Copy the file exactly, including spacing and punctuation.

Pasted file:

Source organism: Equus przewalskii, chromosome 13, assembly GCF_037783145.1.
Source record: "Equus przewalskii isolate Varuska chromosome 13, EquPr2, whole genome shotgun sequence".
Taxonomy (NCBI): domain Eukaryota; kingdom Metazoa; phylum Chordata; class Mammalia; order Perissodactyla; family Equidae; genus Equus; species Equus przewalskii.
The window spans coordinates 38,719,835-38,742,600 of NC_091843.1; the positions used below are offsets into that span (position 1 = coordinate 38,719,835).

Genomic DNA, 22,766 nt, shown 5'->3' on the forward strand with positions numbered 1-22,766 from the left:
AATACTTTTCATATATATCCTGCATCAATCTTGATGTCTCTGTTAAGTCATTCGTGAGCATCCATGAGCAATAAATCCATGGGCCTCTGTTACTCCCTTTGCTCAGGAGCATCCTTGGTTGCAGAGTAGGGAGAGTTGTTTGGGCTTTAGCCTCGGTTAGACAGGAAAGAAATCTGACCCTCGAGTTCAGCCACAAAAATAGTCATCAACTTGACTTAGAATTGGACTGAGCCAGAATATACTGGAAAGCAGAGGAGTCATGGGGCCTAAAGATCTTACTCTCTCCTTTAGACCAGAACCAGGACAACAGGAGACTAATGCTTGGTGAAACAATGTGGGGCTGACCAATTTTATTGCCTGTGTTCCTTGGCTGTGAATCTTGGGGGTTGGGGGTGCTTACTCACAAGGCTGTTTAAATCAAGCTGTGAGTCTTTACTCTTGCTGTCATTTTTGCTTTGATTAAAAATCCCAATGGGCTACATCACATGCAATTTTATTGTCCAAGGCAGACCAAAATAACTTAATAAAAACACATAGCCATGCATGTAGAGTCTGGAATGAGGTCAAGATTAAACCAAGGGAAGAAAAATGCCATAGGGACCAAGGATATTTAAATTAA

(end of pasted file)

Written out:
Source organism: Equus przewalskii, chromosome 13, assembly GCF_037783145.1.
Source record: "Equus przewalskii isolate Varuska chromosome 13, EquPr2, whole genome shotgun sequence".
Taxonomy (NCBI): domain Eukaryota; kingdom Metazoa; phylum Chordata; class Mammalia; order Perissodactyla; family Equidae; genus Equus; species Equus przewalskii.
The window spans coordinates 38,719,835-38,742,600 of NC_091843.1; the positions used below are offsets into that span (position 1 = coordinate 38,719,835).

Genomic DNA, 22,766 nt, shown 5'->3' on the forward strand with positions numbered 1-22,766 from the left:
AATACTTTTCATATATATCCTGCATCAATCTTGATGTCTCTGTTAAGTCATTCGTGAGCATCCATGAGCAATAAATCCATGGGCCTCTGTTACTCCCTTTGCTCAGGAGCATCCTTGGTTGCAGAGTAGGGAGAGTTGTTTGGGCTTTAGCCTCGGTTAGACAGGAAAGAAATCTGACCCTCGAGTTCAGCCACAAAAATAGTCATCAACTTGACTTAGAATTGGACTGAGCCAGAATATACTGGAAAGCAGAGGAGTCATGGGGCCTAAAGATCTTACTCTCTCCTTTAGACCAGAACCAGGACAACAGGAGACTAATGCTTGGTGAAACAATGTGGGGCTGACCAATTTTATTGCCTGTGTTCCTTGGCTGTGAATCTTGGGGGTTGGGGGTGCTTACTCACAAGGCTGTTTAAATCAAGCTGTGAGTCTTTACTCTTGCTGTCATTTTTGCTTTGATTAAAAATCCCAATGGGCTACATCACATGCAATTTTATTGTCCAAGGCAGACCAAAATAACTTAATAAAAACACATAGCCATGCATGTAGAGTCTGGAATGAGGTCAAGATTAAACCAAGGGAAGAAAAATGCCATAGGGACCAAGGATATTTAAATTAA